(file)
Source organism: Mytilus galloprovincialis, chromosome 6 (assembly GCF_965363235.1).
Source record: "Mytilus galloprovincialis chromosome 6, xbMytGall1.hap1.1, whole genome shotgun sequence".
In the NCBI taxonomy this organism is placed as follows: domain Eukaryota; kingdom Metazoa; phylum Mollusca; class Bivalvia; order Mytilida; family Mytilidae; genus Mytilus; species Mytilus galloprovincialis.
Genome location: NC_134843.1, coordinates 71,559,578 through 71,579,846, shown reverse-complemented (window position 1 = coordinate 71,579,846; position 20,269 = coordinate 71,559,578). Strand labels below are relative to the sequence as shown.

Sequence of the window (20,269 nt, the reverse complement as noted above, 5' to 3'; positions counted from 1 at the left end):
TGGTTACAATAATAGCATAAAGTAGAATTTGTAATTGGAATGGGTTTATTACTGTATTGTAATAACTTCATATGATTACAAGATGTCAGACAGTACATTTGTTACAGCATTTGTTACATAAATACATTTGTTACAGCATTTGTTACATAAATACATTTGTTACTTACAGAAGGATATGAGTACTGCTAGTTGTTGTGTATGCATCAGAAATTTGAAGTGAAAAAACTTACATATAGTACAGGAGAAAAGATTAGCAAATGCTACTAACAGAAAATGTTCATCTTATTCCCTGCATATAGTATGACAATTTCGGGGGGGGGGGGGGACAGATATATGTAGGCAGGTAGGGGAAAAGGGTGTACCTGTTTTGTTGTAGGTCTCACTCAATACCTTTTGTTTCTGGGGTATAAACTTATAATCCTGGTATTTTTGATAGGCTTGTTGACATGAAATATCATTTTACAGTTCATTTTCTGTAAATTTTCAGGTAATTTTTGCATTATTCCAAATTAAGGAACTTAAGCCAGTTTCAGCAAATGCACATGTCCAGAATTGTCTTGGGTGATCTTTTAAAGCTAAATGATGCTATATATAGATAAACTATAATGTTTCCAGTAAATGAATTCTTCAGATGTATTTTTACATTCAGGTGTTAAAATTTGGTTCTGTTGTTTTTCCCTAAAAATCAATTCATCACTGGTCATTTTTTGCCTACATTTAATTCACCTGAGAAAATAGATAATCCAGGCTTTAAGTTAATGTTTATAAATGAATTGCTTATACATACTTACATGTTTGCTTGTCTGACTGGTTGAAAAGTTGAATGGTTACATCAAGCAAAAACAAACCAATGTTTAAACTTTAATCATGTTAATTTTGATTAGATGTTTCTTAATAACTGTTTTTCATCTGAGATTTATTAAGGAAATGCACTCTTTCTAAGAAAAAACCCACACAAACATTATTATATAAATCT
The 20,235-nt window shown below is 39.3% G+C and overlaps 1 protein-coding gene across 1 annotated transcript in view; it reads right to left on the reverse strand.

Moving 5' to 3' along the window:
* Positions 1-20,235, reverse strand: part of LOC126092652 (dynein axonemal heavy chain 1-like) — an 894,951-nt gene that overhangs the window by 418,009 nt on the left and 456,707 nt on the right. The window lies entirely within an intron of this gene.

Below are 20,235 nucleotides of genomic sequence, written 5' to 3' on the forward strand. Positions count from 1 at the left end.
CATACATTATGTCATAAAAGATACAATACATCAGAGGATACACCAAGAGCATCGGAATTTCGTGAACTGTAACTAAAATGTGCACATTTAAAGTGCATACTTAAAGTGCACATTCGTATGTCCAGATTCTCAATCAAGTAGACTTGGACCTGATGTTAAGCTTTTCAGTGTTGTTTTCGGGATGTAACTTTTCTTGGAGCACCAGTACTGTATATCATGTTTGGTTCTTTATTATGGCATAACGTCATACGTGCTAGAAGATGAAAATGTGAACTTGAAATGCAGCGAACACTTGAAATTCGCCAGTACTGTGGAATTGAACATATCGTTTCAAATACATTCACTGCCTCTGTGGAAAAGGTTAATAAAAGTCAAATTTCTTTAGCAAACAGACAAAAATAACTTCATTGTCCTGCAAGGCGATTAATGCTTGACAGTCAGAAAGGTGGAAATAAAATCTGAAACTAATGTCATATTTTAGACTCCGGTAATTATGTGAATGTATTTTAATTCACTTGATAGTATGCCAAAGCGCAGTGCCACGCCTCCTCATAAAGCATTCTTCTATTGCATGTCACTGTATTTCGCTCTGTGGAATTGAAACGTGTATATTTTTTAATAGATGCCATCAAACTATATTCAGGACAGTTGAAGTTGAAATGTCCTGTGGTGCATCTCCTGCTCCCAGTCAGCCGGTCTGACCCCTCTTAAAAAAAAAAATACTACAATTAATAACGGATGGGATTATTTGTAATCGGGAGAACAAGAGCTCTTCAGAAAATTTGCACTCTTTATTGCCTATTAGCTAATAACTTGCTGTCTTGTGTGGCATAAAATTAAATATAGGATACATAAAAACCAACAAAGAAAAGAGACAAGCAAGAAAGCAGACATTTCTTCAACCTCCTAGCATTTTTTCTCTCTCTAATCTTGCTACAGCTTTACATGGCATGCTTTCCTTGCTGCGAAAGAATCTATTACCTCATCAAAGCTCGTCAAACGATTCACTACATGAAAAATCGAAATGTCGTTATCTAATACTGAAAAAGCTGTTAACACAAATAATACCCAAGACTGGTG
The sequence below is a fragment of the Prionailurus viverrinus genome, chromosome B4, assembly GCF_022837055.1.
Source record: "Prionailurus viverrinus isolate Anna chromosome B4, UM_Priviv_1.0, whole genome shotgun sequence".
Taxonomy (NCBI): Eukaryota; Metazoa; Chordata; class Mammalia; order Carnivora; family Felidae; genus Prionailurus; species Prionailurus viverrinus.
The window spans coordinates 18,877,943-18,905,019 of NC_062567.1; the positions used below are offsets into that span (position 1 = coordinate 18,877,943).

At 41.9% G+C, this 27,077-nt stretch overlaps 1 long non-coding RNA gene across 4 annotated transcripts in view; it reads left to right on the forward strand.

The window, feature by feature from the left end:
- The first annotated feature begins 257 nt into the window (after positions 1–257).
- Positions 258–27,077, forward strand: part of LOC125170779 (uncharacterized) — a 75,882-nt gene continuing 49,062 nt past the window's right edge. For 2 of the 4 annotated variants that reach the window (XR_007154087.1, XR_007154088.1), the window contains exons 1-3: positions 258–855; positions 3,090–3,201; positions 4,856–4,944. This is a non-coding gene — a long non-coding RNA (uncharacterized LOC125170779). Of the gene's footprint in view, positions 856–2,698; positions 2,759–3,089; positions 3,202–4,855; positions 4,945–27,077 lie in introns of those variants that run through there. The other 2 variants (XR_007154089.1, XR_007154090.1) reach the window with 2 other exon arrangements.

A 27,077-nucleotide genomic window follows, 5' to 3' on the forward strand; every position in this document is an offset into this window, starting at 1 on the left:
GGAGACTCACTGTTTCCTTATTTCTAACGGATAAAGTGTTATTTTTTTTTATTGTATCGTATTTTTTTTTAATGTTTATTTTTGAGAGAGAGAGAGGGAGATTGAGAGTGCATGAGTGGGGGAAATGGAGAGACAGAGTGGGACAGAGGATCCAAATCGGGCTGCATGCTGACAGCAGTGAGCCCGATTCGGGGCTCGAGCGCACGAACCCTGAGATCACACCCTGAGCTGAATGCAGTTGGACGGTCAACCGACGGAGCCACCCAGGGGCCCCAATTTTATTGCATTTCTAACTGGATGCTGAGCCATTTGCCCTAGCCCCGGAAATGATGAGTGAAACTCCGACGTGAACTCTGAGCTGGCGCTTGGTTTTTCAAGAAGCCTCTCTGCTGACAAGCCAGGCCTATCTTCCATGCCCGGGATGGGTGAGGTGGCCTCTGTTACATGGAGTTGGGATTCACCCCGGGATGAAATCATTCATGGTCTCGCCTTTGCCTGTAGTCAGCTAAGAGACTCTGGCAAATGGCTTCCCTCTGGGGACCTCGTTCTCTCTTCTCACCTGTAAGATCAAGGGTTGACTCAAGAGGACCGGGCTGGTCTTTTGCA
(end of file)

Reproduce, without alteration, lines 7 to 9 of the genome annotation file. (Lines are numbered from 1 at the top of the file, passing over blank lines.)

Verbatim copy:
The 20,235-nt window shown below is 39.3% G+C and overlaps 1 protein-coding gene across 1 annotated transcript in view; it reads right to left on the reverse strand.

Moving 5' to 3' along the window:
* Positions 1-20,235, reverse strand: part of LOC126092652 (dynein axonemal heavy chain 1-like) — an 894,951-nt gene that overhangs the window by 418,009 nt on the left and 456,707 nt on the right. The window lies entirely within an intron of this gene.